The fun of working with home studio recording equipment cannot be compared to anything else for a music composing enthusiast. There are few things better than being able to record your own music in the comfort and privacy of your home without having to deal with studio owners and managers. With the onset of home studio decades ago, analog recorders became the most common recording devices to achieve highly detailed recorded audio with electric or acoustic instruments both, but with questions on the longevity of analog recordings being raised, syncing an analog recorder with a reel-to-reel, digital recorder or computer to record simultaneously is one of the most innovative and popular practices in the recording world of home studio equipment owners. This step-by-step guide will help you sync with analog recorders, starting from scratch. A list of the tools and/or materials required for the task are given below.
Tools and/or Materials needed
- Computer, PC or Mac
- Recording software
- Multi-track Analog Recorder
- Hardware Processor
Step 1 - Determine the Type of Computer You Need
Although most old PCs and Macs with processors starting from 200mhz were usually sufficient for syncing with an analog recorder, the type of computer and processor you should now have totally depends on the kind of work you wish to take out from it. If you wish to do some heavy, sophisticated audio syncing with multiple audio software on a computer, you will need the latest PC or Mac. Deciding between them is a matter of personal choice, though, as both PCs and Macs will be able to do the job equally well.
Step 2 - Buy Software
After determining the type of computer you will be using, buy a copy of the appropriate audio recording software that you need for syncing with the analog tape recorder. Home studio recording software is easily available in the market.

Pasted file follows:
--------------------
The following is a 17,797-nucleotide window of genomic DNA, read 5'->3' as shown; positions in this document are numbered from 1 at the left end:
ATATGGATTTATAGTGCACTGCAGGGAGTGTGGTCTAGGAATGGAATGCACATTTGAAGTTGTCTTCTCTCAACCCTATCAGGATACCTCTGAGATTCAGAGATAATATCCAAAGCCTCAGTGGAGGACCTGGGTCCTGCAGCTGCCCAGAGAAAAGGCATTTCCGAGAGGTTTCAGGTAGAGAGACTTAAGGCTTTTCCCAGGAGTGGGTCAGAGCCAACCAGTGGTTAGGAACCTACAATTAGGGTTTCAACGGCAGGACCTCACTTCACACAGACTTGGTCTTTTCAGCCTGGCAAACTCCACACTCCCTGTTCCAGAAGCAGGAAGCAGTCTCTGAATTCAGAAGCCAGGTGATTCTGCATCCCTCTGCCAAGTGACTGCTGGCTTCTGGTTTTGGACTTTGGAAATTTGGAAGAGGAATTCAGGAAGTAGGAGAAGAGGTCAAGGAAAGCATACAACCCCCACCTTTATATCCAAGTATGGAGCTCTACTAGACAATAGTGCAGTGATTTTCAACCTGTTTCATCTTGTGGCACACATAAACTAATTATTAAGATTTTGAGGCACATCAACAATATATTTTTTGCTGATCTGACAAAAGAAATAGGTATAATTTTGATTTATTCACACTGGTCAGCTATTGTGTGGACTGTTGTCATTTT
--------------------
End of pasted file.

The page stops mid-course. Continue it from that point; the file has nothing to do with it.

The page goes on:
Step 3 - Record Analog Synchronization Time Code
The analog synchronization time code is an audio signal that has been encoded with unique synchronization signals. It can be easily recorded on one of the tracks of a multi-track analog recorder. This signal will be the trigger for your sync.
Step 4 - Work the Hardware Processor
Once you have your time code audio signal ready, you have to work the hardware processor so it can convert this signal into something meaningful. Connect the hardware processor to the multilayer analog tape recorder and send the time code audio signal to the processor. The processor converts the signal into something that the digital recorder or a computer can read. Mostly, these audio signals are converted to MIDI.
Step 5 - Send MIDI Signal to Computer
When you have installed your home studio recording software on your computer, send the MIDI signal to your computer. The software understands these signals that have been converted by the hardware processor and now can play the signals or record them simultaneously with the analog tape recorder. Your digital home studio recording equipment has been synced with your analog recorder successfully!